Countertops

We decided to make our own countertops out of concrete, using recycled glass for the aggregate. We found the book Concrete Countertops: Design, Form, and Finishes for the New Kitchen and Bath to be inspiring and helpful for getting started. Most of that book talks about making countertops out of conventional concrete, i.e. with cement and sand and gravel, but we like the look of glass aggregate. Here are a couple of examples from Vetrazzo that show the general ideal of what we're aiming for:

Since our property already has some piles of old glass containers back in the woods from prior owners who thought that dumping trash in the woods was a good idea, we decided to clean up their mess and recycle the glass into countertops for the house. Here's a photo of Liz washing the crates of mostly-broken glass jars and bottles we dug out of the woods.

Concrete Mix Recipe

Here is the final recipe that we used for our countertop mix. These quantities make approximately 1 square foot at 1.5 inches thick, with a little extra, so we multiplied this times the square footage of each countertop to get the final quantities that we mixed up:

ItemQuantity
Crushed Glass11.4 lbs (typically 7.4 lbs clear glass plus 4 lbs colored)
White silica Sand4.8 lbs
White Portland Cement3.6 lbs
Cheng Countertop Mix88 grams
Polypropylene Fibers2 grams (optional)
Water1.3 lbs (plus more as needed to make a workable mix)

The amount of water given above yielded a fairly stiff mixture, and then a little more water was added to make a workable consistency. The Cheng Pro-Formula Countertop Mix is available in various colors and we used the base mix but the "platinum" color is similar. It contains additives that improve workability and reduce shrinkage and cracking, including some chopped polypropylene fibers. We added a bit more fibers to our mixture and they're probably not necessary, but our local concrete supplier sold us a bag for just a few dollars and it was enough for all our countertops.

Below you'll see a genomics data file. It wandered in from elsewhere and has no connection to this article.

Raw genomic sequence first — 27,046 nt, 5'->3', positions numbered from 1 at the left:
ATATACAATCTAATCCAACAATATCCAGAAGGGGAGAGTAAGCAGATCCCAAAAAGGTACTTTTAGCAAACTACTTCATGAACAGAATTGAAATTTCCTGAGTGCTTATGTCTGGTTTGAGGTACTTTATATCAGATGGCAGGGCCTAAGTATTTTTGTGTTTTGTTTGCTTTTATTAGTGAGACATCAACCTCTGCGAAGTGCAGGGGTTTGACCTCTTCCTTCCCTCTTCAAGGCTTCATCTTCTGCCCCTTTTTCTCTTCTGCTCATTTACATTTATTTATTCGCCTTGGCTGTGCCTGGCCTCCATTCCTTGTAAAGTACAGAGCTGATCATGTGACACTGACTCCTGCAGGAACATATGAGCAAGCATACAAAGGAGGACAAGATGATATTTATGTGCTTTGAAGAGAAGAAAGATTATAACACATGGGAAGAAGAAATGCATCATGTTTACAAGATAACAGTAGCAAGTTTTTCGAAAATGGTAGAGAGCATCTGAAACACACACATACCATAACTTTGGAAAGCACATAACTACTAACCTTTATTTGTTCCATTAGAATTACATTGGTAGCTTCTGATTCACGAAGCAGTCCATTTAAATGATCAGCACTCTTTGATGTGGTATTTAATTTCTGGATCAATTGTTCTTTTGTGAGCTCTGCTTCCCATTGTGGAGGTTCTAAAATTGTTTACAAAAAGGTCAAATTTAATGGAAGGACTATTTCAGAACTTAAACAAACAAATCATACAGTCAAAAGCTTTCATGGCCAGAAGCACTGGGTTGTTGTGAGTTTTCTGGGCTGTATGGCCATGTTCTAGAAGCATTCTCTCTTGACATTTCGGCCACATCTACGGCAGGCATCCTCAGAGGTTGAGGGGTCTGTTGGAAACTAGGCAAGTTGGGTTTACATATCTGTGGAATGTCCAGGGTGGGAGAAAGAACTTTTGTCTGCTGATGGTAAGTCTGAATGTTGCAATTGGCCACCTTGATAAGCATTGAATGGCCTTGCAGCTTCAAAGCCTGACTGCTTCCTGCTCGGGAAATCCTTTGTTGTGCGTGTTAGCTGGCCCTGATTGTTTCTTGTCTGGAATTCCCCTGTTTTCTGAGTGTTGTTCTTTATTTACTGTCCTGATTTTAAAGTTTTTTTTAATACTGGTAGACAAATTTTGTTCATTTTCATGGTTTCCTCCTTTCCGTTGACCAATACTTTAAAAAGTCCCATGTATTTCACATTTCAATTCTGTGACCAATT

Building the Crusher
10/3/09: Converting an old clothes dryer into a glass crusher.

First Countertop Test
5/9/10: The first test of our countertop making process.

Second and Third Tests
5/14/10: The second and third test pieces.

Cottage Bath Countertop
5/17/10 - 6/16/10: Our first real countertop.

Middle Bath Countertop
6/18/10 - 7/14/10: Improving the technique to make our second countertop.

East Bath Countertop
7/18/10 - 8/16/10: A different mix of colors for the third and final bathroom.

Main Kitchen Countertops
7/31/10 - 10/2/10: Five countertop segments in the main kitchen.

Cottage Kitchen Countertops
10/29/10 - 12/12/10: The final two countertop segments, to complete the cottage kitchen.

 


This page was updated on Monday August 21, 2017